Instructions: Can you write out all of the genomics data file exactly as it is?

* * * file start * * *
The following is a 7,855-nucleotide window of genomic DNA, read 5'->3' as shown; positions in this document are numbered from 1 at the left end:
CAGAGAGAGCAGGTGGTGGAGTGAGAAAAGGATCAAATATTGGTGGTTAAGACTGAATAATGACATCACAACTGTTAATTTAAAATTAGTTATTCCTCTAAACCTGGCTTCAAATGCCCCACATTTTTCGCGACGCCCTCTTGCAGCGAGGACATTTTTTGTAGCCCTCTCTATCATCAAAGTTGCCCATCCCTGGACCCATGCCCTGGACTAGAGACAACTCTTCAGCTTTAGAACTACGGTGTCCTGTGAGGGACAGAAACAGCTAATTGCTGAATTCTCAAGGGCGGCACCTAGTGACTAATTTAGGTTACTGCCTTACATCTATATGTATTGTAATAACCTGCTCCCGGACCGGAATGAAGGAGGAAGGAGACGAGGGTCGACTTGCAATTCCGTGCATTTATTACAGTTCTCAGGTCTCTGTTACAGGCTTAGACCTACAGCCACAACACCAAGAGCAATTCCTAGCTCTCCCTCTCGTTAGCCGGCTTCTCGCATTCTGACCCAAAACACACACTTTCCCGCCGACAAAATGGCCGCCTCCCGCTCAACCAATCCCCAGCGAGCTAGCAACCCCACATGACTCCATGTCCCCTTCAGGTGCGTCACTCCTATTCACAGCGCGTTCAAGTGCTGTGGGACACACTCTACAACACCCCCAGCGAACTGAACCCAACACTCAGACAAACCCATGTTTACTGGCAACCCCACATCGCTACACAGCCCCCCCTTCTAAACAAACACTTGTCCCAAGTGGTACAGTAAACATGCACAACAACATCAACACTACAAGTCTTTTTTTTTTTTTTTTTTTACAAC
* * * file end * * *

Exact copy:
The following is a 7,855-nucleotide window of genomic DNA, read 5'->3' as shown; positions in this document are numbered from 1 at the left end:
CAGAGAGAGCAGGTGGTGGAGTGAGAAAAGGATCAAATATTGGTGGTTAAGACTGAATAATGACATCACAACTGTTAATTTAAAATTAGTTATTCCTCTAAACCTGGCTTCAAATGCCCCACATTTTTCGCGACGCCCTCTTGCAGCGAGGACATTTTTTGTAGCCCTCTCTATCATCAAAGTTGCCCATCCCTGGACCCATGCCCTGGACTAGAGACAACTCTTCAGCTTTAGAACTACGGTGTCCTGTGAGGGACAGAAACAGCTAATTGCTGAATTCTCAAGGGCGGCACCTAGTGACTAATTTAGGTTACTGCCTTACATCTATATGTATTGTAATAACCTGCTCCCGGACCGGAATGAAGGAGGAAGGAGACGAGGGTCGACTTGCAATTCCGTGCATTTATTACAGTTCTCAGGTCTCTGTTACAGGCTTAGACCTACAGCCACAACACCAAGAGCAATTCCTAGCTCTCCCTCTCGTTAGCCGGCTTCTCGCATTCTGACCCAAAACACACACTTTCCCGCCGACAAAATGGCCGCCTCCCGCTCAACCAATCCCCAGCGAGCTAGCAACCCCACATGACTCCATGTCCCCTTCAGGTGCGTCACTCCTATTCACAGCGCGTTCAAGTGCTGTGGGACACACTCTACAACACCCCCAGCGAACTGAACCCAACACTCAGACAAACCCATGTTTACTGGCAACCCCACATCGCTACACAGCCCCCCCTTCTAAACAAACACTTGTCCCAAGTGGTACAGTAAACATGCACAACAACATCAACACTACAAGTCTTTTTTTTTTTTTTTTTTTACAAC